Select Page

Cyren Security Blog

Android ransomware punishes porn viewers

Simplocker is ransomware that encrypts files on an infected Android device and then forces the user to pay a ransom fee to decrypt them. The app presents itself as a pornography player – in this case using the name “Sex xonix”. After launching the app a message appears on the screen accusing the user of watching and distributing child pornography amongst other things. The user is asked to pay 260 UAH (Ukraine Hryvnia), around $22, via MoneXy – which is a money transferring services used mostly in Russia and Ukraine. No credit card is used so tracing the transactions can be very hard.

image1and2


The malware scans the SD card on the device and encrypts files with extensions like .jpg, .png, .doc amongst others. The device becomes unusable because if the user exits the application it auto-opens again in about 4 seconds. The malware collects the device IMEI and other details to identify the device and communicates with its command and control center using the TOR network to prevent tracing. Although the app has a decryption code – which in theory would enable it to decrypt all the files on the device – there is no way to guarantee that the attacker would provide the key.

The text from the application translated:

“Attention your phone has been blocked! Device is blocked for screening and distributing child pornography, and other perversions.

To unlock your device you must pay 260 UAH.

1. Find the nearest payment terminal.

2. Select MoneXy

3. Enter 380———

4. Make deposit of 260 Hryvnia

Don’t forget to take a receipt!

In case of no payment you will lose all the data on the device.”

Technical details

CYREN detects the malware as AndroidOS/Simplocker.A.gen!Eldorado. The app needs to be manually installed by the user. After the application is launched for the first time it connects to a command and control server through the TOR network. The device ID (IMEI), device model, and the build version is sent to the server. Currently there are two domains to this server, in this sample the domain is: http://———hxs.onion/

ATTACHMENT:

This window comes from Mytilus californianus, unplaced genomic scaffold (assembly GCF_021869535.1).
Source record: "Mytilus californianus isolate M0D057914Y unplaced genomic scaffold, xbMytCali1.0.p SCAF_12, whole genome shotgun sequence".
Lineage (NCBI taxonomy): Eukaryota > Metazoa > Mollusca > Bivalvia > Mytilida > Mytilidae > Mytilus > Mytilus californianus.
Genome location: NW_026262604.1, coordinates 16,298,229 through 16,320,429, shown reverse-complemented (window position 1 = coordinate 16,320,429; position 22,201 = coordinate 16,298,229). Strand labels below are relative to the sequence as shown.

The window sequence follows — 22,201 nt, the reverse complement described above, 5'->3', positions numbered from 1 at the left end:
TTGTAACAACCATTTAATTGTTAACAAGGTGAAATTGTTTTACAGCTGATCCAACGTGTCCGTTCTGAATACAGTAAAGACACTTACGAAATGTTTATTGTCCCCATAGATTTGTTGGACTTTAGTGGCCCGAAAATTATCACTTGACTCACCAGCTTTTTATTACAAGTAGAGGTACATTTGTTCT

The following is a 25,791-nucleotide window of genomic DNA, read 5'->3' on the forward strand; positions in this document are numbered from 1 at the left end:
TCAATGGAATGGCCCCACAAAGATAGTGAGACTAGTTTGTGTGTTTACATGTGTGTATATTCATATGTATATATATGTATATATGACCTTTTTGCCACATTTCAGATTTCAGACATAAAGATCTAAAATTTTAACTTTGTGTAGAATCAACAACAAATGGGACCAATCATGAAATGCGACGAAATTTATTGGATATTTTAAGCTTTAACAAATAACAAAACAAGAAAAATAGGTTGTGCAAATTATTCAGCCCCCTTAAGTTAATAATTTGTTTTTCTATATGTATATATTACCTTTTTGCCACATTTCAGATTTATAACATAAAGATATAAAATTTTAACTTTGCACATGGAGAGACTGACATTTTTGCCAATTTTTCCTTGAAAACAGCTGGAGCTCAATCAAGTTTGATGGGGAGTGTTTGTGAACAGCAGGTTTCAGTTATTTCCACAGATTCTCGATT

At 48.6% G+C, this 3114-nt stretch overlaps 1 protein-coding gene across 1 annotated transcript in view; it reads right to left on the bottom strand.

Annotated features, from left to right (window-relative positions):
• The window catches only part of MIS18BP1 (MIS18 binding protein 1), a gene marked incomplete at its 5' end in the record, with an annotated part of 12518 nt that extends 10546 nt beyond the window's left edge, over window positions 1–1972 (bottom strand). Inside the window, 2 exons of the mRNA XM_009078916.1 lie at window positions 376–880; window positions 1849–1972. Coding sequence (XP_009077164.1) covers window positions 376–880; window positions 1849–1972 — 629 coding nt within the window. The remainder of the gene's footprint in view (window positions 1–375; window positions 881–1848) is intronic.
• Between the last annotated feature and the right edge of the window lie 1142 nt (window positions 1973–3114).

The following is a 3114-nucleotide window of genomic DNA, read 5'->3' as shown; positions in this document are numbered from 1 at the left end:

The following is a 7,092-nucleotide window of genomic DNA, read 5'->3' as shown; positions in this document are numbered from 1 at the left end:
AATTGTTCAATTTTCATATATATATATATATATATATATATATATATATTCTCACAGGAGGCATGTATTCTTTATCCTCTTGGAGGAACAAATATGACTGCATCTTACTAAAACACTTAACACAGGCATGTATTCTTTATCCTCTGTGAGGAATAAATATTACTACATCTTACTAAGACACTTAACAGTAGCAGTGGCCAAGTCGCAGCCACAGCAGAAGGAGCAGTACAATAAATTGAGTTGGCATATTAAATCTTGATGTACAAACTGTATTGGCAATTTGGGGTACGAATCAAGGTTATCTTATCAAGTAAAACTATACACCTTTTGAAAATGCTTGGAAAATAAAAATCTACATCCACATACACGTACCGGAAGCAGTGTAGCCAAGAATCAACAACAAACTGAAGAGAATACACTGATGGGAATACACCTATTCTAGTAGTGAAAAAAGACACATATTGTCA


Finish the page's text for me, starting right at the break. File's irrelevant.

image 3


Part of the source code where the malware connects to the server that is hosted on the TOR network.

After this is done the malware scans the sd card for files with the following extensions: .jpeg, .jpg, .png, .bmp, .gif, .pdf, .doc, .docx, .txt, .avi, .mkv, .3gp, .mp4.

image 4

The malware then encrypts all the files it finds with these extensions using the AES encryption algorithm and adds the .enc extension to all the files it has encrypted.

image 5

Part of the encryption code.

image 6

image 7

Before and after encryption.

In the source code there is a decryption class and a method that stops the malware from displaying the picture that demands the ransom fee. So this theoretically could allow decryption if the attacker decided to provide the key.

image 8

The source code for the decryption part.

The malware was not found on the Google play store and the best way to avoid malware getting to your Android device is to never install applications from unknown sources. Make sure your Android device does not have the “Unknown Sources” option checked. Settings → Security → Unknown Sources.

image 9

You might also like